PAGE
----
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UNITED STATES v. EDMOND

January 9, 1992

UNITED STATES OF AMERICA
v.
RAYFUL EDMOND, III, et al.



The opinion of the court was delivered by: CHARLES R. RICHEY

 I. Background

 On March 30, 1990, a jury returned guilty verdicts against a number of defendants in the above-captioned action. In addition, the jury returned special verdicts on Counts Six and Seven finding that the defendants' interest in each of the pieces of real property identified in Counts Six and Seven is subject to forfeiture to the United States, pursuant to 21 U.S.C. § 853.

 On April 20, 1990, the Court entered an Order of Forfeiture regarding said properties. On May 16, 1990, upon motion of defendants Rachelle Edmond, Jeffrey L. Thompson, and Raynice Thompson, the Court stayed its Order of Forfeiture pending the resolution of their appeals in the above-captioned case. The Court found that if the defendants were denied their request for a stay, they would effectively be deprived of their right to appeal the jury's forfeiture verdicts. See, e.g., American Library Ass'n v. Thornburgh, 713 F. Supp. 469, 488 (D.D.C. 1989); see also Fed. R. Crim. P. 38(e) (permitting stay of forfeiture resulting from certain drug convictions).

 Before the Court is a Petition for Claim and a Motion for Removal of the Stay of the Forfeiture Order filed by petitioner Dominion Bankshares Mortgage Corporation ("Dominion") regarding the property identified as 12207 Kingsbrook Street, Mitchellville, Maryland, which was subject to the aforementioned orders. Dominion holds the deed of trust secured by the property.

 Dominion contends that it is an innocent lienholder in the property. Dominion purchased the mortgage to the property on September 24, 1986, seventeen months before the defendants Jeffrey and Raynice Thompson purchased the property and assumed the mortgage. Dominion incorporated the mortgage into a pool of mortgages that secures a mortgage backed security. Dominion asserts that the Thompsons have made no mortgage payments, and have been in default on the mortgage since April 1, 1989, and that under the terms of the mortgage, Dominion is empowered to foreclose on the property. See Dominion's Motion at 2-4.

 The property has been vacant since the forfeiture proceedings of two years ago. Dominion and the government agree that the vacant property risks serious depreciation in value. Further, Dominion argues that the amount owed to Dominion under the Mortgage was $ 113,137.63 as of April 1, 1991, and is increasing monthly, and estimated that the Thompson's equity in the property was less than $ 23,000 as of that date, and declining at such a rate as to be almost eliminated within a year. Dominion also notes that as issuer of the mortgage backed security, it has been and continues to be obliged to make monthly principal and interest payments totalling $ 819.83 to investors, although no mortgage payments have been received since April 1, 1989. See Dominion's Motion at 4-5.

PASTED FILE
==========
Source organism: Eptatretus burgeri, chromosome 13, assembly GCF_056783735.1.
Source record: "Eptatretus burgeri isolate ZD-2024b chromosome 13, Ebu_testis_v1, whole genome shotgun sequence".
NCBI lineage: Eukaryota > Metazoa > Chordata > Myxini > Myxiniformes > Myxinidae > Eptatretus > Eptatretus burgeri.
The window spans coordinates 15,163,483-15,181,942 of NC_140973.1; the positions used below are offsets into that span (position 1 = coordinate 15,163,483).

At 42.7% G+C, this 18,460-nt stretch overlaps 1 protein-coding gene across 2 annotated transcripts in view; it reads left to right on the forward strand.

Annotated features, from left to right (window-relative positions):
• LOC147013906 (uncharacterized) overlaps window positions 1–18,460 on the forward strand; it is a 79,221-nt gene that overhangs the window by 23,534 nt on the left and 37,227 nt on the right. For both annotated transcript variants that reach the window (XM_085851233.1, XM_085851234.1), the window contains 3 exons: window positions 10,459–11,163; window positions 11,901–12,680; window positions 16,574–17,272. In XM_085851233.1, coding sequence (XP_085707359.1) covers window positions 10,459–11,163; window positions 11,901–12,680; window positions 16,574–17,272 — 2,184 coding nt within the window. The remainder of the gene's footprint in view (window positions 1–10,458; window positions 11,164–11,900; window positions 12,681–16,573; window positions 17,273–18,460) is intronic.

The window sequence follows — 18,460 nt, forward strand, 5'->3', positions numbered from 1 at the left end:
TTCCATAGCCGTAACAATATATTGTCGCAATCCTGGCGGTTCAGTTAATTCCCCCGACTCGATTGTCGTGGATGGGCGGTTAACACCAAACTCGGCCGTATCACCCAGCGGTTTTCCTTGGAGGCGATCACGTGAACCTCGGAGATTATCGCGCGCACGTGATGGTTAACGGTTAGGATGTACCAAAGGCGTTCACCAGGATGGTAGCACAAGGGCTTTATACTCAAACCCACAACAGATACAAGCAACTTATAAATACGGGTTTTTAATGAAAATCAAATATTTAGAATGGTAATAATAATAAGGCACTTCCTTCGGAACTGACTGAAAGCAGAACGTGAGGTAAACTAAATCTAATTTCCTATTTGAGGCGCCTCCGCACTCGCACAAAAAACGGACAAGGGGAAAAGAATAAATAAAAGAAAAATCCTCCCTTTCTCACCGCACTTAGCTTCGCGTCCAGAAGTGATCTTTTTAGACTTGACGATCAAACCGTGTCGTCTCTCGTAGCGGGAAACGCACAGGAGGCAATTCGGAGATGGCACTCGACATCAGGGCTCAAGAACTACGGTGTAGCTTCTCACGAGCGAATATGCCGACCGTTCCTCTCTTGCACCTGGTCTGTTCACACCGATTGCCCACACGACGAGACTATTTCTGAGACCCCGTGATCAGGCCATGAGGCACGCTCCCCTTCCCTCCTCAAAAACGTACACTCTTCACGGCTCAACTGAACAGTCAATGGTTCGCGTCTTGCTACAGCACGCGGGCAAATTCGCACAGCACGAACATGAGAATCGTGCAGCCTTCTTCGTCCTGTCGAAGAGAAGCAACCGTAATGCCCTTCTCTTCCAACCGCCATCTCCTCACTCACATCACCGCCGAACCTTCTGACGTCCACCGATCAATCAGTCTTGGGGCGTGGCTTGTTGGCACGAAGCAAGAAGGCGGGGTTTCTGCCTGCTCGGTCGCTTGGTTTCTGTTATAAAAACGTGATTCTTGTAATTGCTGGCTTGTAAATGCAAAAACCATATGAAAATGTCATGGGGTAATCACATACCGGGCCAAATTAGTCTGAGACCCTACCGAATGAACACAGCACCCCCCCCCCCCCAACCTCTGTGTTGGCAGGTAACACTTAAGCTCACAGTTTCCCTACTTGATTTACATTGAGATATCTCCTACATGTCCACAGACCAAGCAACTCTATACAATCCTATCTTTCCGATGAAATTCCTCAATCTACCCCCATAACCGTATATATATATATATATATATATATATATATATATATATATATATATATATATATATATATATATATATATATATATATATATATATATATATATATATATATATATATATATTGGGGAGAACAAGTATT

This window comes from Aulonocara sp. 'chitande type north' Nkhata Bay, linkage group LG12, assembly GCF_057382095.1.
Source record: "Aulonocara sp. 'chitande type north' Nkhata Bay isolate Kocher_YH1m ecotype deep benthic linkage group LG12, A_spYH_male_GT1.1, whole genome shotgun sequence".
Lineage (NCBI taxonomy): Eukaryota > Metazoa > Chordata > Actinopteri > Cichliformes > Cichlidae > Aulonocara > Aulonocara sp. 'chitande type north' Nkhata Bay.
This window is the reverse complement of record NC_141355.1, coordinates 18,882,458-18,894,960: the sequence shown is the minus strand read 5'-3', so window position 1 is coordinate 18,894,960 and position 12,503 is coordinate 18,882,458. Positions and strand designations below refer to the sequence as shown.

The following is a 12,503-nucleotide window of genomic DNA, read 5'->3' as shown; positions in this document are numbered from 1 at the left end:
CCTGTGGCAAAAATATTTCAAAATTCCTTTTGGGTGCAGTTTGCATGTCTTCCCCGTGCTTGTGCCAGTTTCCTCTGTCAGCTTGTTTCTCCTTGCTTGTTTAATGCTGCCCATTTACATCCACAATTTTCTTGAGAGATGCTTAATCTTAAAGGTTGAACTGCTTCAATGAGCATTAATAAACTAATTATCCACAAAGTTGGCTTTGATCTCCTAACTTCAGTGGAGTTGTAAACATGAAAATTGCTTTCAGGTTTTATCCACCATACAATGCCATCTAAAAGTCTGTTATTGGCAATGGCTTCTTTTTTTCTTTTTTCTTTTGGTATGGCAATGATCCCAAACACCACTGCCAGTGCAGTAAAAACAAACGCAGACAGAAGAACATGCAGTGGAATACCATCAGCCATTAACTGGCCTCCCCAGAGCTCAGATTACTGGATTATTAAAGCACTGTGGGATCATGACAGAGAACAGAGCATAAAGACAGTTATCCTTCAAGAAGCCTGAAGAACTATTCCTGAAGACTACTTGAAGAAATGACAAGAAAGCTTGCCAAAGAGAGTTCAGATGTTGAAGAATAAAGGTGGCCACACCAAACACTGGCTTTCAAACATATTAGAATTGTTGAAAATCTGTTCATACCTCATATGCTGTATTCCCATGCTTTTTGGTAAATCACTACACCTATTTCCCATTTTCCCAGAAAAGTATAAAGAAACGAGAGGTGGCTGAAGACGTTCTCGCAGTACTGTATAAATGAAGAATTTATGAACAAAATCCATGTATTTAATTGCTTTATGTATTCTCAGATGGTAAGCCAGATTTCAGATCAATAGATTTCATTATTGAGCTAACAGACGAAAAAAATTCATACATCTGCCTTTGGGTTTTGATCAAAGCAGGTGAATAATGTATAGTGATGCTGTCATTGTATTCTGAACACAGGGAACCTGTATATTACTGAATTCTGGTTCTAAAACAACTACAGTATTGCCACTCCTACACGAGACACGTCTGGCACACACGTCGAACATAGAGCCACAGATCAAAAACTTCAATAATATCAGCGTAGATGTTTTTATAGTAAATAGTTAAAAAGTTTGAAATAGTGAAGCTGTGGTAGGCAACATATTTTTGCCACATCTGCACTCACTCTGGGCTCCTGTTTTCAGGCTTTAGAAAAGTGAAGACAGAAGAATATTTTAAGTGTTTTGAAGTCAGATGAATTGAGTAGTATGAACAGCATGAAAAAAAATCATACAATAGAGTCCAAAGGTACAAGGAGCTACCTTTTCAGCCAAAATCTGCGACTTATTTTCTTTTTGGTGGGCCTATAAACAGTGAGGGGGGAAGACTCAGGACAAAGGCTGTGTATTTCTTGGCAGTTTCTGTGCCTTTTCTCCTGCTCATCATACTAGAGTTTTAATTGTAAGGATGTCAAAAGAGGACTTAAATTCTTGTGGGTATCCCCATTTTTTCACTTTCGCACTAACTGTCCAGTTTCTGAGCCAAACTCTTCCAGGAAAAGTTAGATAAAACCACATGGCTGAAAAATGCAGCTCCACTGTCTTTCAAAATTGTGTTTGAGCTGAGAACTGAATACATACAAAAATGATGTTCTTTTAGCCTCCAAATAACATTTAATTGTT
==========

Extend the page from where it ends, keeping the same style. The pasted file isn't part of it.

Dominion seeks a removal of the stay of the forfeiture order, an order that the property be Zold, a declaration of its legal interest in the property, an order that the government pay the mortgage payments to Dominion until the sale of the property, and require the government to pay the sale proceeds first to the United States Marshal for the costs of maintaining the property and then to pay Dominion the amounts owed. The government agrees that the stay should be lifted and the property sold to protect all interests, but requests that the sale take place pursuant to the interlocutory sale provisions of 19 U.S.C. § 1612(a) and 28 U.S.C. § 2001. The defendants Raynice and Jeffrey Thompson oppose the Motion for Removal of the Stay on the ground that it deprives them of their right to appeal the jury's forfeiture verdicts.

 II. Analysis

 There is a dearth of authority on the question of the procedures which should be followed in lifting a stay of an order of forfeiture in a case in which an appeal is pending. In fact, the adjudication of the rights of third parties in forfeiture actions in general has been subject to a great deal of confusion. See e.g., M. Goldsmith and M. Linderman, "Asset Forfeiture and Third Party Rights: The Need for Further Law Reform," 1989 Duke L. J. 1254 (1989); T. Reed, "Criminal Forefeiture Under the Comprehensive Forfeiture Act of 1984: Raising the Stakes," 22 Am. Crim. L. Rev. 747, 749, 769-76 (1985). The statute itself provides contradicting messages. It states in subsection (k) that:

 Except as provided in subsection (n) of this section, no party claiming an interest in property subject to forfeiture under this section may--

 (1) intervene in a trial or appeal of a criminal case involving the forfeiture of such property under this subchapter

 21 U.S.C. § 853(k).

 Subsection (n) allows third-parties to petition for an adjudication of their interests in forfeited property once an order of forfeiture has been entered. 21 U.S.C. § 853(n)(2). After a hearing, the statute allows for an amendment of the forfeiture order if the Court determines that the petitioner has a legal interest in the property ...


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